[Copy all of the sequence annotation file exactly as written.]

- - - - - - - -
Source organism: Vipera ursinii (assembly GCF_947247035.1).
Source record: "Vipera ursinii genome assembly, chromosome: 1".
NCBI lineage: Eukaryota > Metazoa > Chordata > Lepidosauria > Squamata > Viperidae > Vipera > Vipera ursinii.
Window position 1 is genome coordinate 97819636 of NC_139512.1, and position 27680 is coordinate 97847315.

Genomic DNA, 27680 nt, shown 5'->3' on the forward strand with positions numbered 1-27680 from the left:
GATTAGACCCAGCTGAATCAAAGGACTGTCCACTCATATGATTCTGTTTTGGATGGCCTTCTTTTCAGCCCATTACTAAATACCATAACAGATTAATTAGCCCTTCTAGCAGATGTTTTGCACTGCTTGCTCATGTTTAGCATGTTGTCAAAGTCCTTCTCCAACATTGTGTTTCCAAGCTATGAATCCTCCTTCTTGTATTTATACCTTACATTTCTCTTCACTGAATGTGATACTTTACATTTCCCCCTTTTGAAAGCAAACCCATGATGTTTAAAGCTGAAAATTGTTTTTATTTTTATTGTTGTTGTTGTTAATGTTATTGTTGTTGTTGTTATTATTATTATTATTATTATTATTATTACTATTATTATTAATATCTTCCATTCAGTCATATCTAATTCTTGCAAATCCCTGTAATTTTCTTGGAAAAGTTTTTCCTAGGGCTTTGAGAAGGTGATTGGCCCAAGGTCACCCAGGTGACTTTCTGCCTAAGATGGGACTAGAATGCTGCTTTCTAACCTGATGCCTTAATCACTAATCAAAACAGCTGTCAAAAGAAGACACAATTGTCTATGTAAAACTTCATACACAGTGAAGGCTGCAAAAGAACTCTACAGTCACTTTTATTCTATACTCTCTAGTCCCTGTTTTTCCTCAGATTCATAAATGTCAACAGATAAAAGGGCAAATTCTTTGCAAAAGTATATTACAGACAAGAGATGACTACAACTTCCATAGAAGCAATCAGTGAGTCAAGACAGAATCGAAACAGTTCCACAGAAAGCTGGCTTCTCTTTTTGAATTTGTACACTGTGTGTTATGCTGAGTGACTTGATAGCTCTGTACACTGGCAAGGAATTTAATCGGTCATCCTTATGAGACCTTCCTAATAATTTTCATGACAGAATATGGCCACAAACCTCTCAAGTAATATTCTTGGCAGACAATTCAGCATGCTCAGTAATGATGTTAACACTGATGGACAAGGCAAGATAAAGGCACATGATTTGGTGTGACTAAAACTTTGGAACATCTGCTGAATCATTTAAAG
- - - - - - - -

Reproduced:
Source organism: Vipera ursinii (assembly GCF_947247035.1).
Source record: "Vipera ursinii genome assembly, chromosome: 1".
NCBI lineage: Eukaryota > Metazoa > Chordata > Lepidosauria > Squamata > Viperidae > Vipera > Vipera ursinii.
Window position 1 is genome coordinate 97819636 of NC_139512.1, and position 27680 is coordinate 97847315.

Genomic DNA, 27680 nt, shown 5'->3' on the forward strand with positions numbered 1-27680 from the left:
GATTAGACCCAGCTGAATCAAAGGACTGTCCACTCATATGATTCTGTTTTGGATGGCCTTCTTTTCAGCCCATTACTAAATACCATAACAGATTAATTAGCCCTTCTAGCAGATGTTTTGCACTGCTTGCTCATGTTTAGCATGTTGTCAAAGTCCTTCTCCAACATTGTGTTTCCAAGCTATGAATCCTCCTTCTTGTATTTATACCTTACATTTCTCTTCACTGAATGTGATACTTTACATTTCCCCCTTTTGAAAGCAAACCCATGATGTTTAAAGCTGAAAATTGTTTTTATTTTTATTGTTGTTGTTGTTAATGTTATTGTTGTTGTTGTTATTATTATTATTATTATTATTATTATTACTATTATTATTAATATCTTCCATTCAGTCATATCTAATTCTTGCAAATCCCTGTAATTTTCTTGGAAAAGTTTTTCCTAGGGCTTTGAGAAGGTGATTGGCCCAAGGTCACCCAGGTGACTTTCTGCCTAAGATGGGACTAGAATGCTGCTTTCTAACCTGATGCCTTAATCACTAATCAAAACAGCTGTCAAAAGAAGACACAATTGTCTATGTAAAACTTCATACACAGTGAAGGCTGCAAAAGAACTCTACAGTCACTTTTATTCTATACTCTCTAGTCCCTGTTTTTCCTCAGATTCATAAATGTCAACAGATAAAAGGGCAAATTCTTTGCAAAAGTATATTACAGACAAGAGATGACTACAACTTCCATAGAAGCAATCAGTGAGTCAAGACAGAATCGAAACAGTTCCACAGAAAGCTGGCTTCTCTTTTTGAATTTGTACACTGTGTGTTATGCTGAGTGACTTGATAGCTCTGTACACTGGCAAGGAATTTAATCGGTCATCCTTATGAGACCTTCCTAATAATTTTCATGACAGAATATGGCCACAAACCTCTCAAGTAATATTCTTGGCAGACAATTCAGCATGCTCAGTAATGATGTTAACACTGATGGACAAGGCAAGATAAAGGCACATGATTTGGTGTGACTAAAACTTTGGAACATCTGCTGAATCATTTAAAG